Food has both traditional and historical aspects and it can often be used to link contemporary experiences with the past and thus mediate current constructions of what is authentic, positionally desirable or appropriately 'other'. This linkage is often facilitated by the tourism and heritage industries. Dominant ideological constructions of Scotland are such that it continues to be the rural space which lends both Scottish food and tourism products their particular appeal. This paper argues that the rural space remains powerfully locked into images of the past which are increasingly problematic for a post-devolution 'new Scotland'. The continued dominance of representations of 'peasant pasts' (crofting and clanship) and of landowners and aristocratic estates as symbolically representative of Scotland's rural space is such that current promotion of the cultural industries in these 'traditional' terms is both widespread and expected. Furthermore, it appears that linkages between the food and tourism industries are set to develop, and critical understanding of current configurations is crucial.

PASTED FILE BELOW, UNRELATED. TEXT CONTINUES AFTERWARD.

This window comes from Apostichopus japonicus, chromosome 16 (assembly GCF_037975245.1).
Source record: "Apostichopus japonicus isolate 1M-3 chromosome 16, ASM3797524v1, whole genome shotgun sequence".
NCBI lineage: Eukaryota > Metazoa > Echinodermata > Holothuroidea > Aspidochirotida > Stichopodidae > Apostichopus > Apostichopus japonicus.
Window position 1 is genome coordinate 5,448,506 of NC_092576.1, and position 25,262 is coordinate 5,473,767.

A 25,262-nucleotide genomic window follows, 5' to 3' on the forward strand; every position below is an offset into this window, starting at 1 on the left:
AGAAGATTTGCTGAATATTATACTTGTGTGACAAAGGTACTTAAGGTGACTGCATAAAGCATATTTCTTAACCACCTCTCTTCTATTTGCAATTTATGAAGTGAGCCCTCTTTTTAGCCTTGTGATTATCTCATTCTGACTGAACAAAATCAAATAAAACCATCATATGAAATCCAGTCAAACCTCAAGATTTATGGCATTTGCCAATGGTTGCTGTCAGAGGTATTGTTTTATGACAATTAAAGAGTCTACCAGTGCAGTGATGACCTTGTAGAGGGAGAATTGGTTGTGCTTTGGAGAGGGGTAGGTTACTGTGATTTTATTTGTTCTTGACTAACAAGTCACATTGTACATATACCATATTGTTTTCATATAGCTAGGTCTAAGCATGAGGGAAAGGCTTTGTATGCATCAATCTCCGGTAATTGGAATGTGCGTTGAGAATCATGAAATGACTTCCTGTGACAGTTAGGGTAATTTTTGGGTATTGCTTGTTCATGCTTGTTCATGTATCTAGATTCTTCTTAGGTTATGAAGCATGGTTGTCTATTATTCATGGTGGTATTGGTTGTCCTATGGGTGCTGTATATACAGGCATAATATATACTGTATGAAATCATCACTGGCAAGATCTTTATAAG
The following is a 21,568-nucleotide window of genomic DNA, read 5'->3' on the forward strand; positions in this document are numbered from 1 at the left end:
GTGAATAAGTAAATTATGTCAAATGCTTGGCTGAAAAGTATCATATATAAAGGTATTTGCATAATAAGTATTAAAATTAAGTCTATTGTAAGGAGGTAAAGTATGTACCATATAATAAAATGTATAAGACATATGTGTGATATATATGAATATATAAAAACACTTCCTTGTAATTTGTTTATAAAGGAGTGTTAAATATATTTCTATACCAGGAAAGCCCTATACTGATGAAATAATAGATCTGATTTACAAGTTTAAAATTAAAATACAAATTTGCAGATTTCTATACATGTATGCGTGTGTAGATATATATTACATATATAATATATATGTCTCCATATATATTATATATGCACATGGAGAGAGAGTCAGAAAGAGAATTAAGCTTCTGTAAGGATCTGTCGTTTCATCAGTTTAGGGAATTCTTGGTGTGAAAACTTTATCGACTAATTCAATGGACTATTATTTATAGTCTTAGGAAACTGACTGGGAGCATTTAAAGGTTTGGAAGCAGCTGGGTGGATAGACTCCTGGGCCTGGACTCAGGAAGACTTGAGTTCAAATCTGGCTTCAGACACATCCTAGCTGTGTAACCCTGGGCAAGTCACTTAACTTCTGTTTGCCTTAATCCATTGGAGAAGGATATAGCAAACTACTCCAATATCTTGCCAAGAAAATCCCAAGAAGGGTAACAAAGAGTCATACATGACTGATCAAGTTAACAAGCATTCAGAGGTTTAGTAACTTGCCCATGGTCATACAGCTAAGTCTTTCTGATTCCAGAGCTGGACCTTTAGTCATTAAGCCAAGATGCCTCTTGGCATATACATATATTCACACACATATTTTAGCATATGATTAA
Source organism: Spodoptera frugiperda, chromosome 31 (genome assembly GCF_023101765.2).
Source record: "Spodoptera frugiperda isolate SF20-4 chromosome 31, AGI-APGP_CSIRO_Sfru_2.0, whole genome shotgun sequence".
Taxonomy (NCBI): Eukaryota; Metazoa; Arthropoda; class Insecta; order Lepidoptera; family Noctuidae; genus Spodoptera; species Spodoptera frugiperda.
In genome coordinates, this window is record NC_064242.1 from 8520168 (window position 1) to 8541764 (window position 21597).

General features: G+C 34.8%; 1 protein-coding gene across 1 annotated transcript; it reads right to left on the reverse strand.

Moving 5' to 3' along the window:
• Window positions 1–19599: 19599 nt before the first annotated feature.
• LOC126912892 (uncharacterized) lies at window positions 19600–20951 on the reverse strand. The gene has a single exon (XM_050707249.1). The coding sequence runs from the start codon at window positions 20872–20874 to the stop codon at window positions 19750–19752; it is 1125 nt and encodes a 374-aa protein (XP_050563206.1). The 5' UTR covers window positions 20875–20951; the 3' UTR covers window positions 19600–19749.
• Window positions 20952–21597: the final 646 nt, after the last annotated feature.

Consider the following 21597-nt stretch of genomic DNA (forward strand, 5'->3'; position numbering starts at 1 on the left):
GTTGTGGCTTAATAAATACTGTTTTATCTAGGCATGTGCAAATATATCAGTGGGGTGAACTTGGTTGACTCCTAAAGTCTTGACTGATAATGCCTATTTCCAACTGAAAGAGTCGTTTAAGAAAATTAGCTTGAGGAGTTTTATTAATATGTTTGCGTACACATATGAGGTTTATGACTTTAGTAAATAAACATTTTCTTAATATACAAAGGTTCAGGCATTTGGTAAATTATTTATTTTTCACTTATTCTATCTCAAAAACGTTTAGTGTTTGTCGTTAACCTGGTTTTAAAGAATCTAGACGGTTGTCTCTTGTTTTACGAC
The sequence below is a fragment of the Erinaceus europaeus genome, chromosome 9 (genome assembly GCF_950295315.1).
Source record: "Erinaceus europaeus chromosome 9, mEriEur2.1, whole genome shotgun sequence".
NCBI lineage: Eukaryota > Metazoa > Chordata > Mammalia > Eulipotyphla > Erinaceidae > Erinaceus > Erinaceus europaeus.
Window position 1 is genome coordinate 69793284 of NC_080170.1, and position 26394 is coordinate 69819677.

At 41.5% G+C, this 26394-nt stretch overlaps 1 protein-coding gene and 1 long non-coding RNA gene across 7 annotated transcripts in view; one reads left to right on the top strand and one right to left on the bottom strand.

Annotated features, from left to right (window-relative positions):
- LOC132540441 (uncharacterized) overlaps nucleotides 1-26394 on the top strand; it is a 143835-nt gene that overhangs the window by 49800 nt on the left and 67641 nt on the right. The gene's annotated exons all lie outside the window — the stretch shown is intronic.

|Title of host publication||Local Food and Tourism|
|Publisher||World Tourism Organisation|
|Number of pages||11|
|Publication status||Published - 2003|
Burnett, K. (2003). Taste of tradition: a critical examination of the relationship between heritage, food and tourism promotion in Scotland. In Local Food and Tourism (pp. 28-38). World Tourism Organisation.